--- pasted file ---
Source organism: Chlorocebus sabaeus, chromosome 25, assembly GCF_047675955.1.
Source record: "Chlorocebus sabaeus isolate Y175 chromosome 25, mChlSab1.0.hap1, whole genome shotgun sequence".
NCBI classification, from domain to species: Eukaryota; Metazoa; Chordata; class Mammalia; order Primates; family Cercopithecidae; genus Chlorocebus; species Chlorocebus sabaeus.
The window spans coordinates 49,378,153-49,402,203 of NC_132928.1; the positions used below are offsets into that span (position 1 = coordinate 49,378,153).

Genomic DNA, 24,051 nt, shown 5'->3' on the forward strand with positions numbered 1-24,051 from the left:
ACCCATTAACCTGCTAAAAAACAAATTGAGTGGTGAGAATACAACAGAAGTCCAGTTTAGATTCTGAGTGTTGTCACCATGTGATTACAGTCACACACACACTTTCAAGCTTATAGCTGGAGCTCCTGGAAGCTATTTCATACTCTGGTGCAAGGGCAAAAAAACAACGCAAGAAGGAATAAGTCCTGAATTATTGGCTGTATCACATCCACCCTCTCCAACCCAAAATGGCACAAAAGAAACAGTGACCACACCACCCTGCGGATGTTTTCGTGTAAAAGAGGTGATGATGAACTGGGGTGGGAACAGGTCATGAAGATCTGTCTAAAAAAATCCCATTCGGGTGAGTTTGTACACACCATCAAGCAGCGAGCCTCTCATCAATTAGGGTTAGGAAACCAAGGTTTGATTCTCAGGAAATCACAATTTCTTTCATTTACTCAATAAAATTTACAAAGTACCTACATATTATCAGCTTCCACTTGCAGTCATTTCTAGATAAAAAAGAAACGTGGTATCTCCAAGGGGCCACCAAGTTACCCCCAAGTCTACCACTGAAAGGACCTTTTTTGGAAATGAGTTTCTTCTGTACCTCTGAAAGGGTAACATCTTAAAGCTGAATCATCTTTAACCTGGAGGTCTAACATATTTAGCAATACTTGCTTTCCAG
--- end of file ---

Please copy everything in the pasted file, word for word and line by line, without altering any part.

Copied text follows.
Source organism: Chlorocebus sabaeus, chromosome 25, assembly GCF_047675955.1.
Source record: "Chlorocebus sabaeus isolate Y175 chromosome 25, mChlSab1.0.hap1, whole genome shotgun sequence".
NCBI classification, from domain to species: Eukaryota; Metazoa; Chordata; class Mammalia; order Primates; family Cercopithecidae; genus Chlorocebus; species Chlorocebus sabaeus.
The window spans coordinates 49,378,153-49,402,203 of NC_132928.1; the positions used below are offsets into that span (position 1 = coordinate 49,378,153).

Genomic DNA, 24,051 nt, shown 5'->3' on the forward strand with positions numbered 1-24,051 from the left:
ACCCATTAACCTGCTAAAAAACAAATTGAGTGGTGAGAATACAACAGAAGTCCAGTTTAGATTCTGAGTGTTGTCACCATGTGATTACAGTCACACACACACTTTCAAGCTTATAGCTGGAGCTCCTGGAAGCTATTTCATACTCTGGTGCAAGGGCAAAAAAACAACGCAAGAAGGAATAAGTCCTGAATTATTGGCTGTATCACATCCACCCTCTCCAACCCAAAATGGCACAAAAGAAACAGTGACCACACCACCCTGCGGATGTTTTCGTGTAAAAGAGGTGATGATGAACTGGGGTGGGAACAGGTCATGAAGATCTGTCTAAAAAAATCCCATTCGGGTGAGTTTGTACACACCATCAAGCAGCGAGCCTCTCATCAATTAGGGTTAGGAAACCAAGGTTTGATTCTCAGGAAATCACAATTTCTTTCATTTACTCAATAAAATTTACAAAGTACCTACATATTATCAGCTTCCACTTGCAGTCATTTCTAGATAAAAAAGAAACGTGGTATCTCCAAGGGGCCACCAAGTTACCCCCAAGTCTACCACTGAAAGGACCTTTTTTGGAAATGAGTTTCTTCTGTACCTCTGAAAGGGTAACATCTTAAAGCTGAATCATCTTTAACCTGGAGGTCTAACATATTTAGCAATACTTGCTTTCCAG